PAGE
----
The Office of Utilities Regulation (OUR), through its Consumer and Public Affairs Division, is currently engaged in a project to develop Quality of Service standards for the telecommunications sector.
This disclosure was made by Director of Consumer and Public Affairs at the OUR, Mr. Michael Bryce, at the first in a series of quarterly media briefings, held at the Knutsford Court Hotel, in Kingston, today (April 8).
Mr. Bryce said that the consults during the project would focus on all telecommunications services and all consumer issues in relation to quality of service standards in residential and commercial as well as retail and wholesale telecom areas.
Director General of the Office of Utilities Regulation (OUR), Mr. Ahmad Zia Mian, addressing the first in a series of quarterly OUR media briefings, held at the Knutsford Court Hotel, in Kingston, on April 8.
“A number of consultations have already been held with consumer groups and service providers and some of the matters discussed included off-net call charges, complaint handling procedures, contracts and interconnection agreements, fault repair times, frequency of faults, dropped calls, broadband internet services, dial-up internet services as well as billing and payment procedures,” he said.
He said the issue of number portability is high on the agenda of the OUR, as the Office has started the necessary proceedings to enquire into the feasibility of the introduction of the service.
“This is being done with the intention of making the necessary rules pursuant to Sections 43, 44 and 45 of the Telecommunications Act, 2000. Funding for the project is being provided in part by the Multi-Lateral Investment Fund (MIF), operated by the Inter-American Development Bank (IDB),” he added.
Some of the objectives of the Act are: to promote and protect the interests of the public by promoting fair and open competition in the provision of telecommunication services; to ensure that telecommunication services are provided to persons able to meet the financial and technical obligations in relation to those services; to provide for the protection of customers; to promote the interests of customers, purchasers, and other users (including in particular, persons who are disabled or the elderly) in respect of the quality and variety of telecommunication services and equipment supplied, among others.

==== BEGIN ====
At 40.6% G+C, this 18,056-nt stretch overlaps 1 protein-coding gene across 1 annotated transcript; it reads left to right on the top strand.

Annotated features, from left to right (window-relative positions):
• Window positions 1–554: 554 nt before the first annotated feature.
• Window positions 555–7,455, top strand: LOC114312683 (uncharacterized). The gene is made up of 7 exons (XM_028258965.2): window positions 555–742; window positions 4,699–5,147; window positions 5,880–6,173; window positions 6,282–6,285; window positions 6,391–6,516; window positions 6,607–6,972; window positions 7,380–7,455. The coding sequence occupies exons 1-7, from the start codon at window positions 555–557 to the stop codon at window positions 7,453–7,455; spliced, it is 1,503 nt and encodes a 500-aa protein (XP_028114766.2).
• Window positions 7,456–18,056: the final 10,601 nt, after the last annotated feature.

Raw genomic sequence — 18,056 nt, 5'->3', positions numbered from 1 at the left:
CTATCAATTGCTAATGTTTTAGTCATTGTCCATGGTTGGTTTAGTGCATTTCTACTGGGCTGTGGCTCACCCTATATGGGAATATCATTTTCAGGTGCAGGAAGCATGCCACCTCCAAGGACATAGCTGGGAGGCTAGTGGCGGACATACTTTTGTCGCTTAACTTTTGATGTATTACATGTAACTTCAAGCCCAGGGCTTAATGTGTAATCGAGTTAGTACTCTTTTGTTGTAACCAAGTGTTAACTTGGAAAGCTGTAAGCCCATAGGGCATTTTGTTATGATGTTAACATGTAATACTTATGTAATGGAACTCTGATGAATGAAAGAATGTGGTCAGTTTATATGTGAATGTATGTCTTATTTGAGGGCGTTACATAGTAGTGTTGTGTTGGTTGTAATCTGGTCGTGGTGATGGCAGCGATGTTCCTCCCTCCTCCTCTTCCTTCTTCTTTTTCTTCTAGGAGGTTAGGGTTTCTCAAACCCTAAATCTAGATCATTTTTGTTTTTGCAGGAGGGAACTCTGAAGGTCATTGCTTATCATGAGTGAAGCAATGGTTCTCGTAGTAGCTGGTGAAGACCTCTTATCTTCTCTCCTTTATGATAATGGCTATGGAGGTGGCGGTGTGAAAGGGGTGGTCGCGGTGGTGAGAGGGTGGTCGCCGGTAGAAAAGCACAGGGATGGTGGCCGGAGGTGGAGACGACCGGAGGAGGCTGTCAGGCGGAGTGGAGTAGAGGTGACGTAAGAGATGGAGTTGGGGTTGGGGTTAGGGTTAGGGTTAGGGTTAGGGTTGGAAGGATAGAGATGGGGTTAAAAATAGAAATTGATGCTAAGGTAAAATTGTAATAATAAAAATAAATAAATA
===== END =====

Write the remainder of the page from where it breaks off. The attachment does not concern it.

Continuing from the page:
Director of Consumer and Public Affairs, at the Office of Utilities Regulation (OUR), Mr. Michael Bryce, making a presentation at the first in a series of quarterly OUR media briefings, held at the Knutsford Court Hotel, in Kingston, on April 8.
Mr. Bryce informed that the work performed by the OUR can be classified along two broad lines, economic regulation of utilities, and protecting the public interest.
He emphasised that utility companies must take responsibility for the satisfaction and care of their own customers and should ensure that good quality service be a part of normal operations.
“In this regard the OUR will only address matters of appeal, and will at the same time work with the utilities to ensure that they put in place and have incentives to comply with rigorous customer service/consumer redress procedures,” he added.
The OUR is a multi-sector regulator responsible for the regulation of: telecommunications, electricity, water, sewerage and transportation by road, rail and ferry.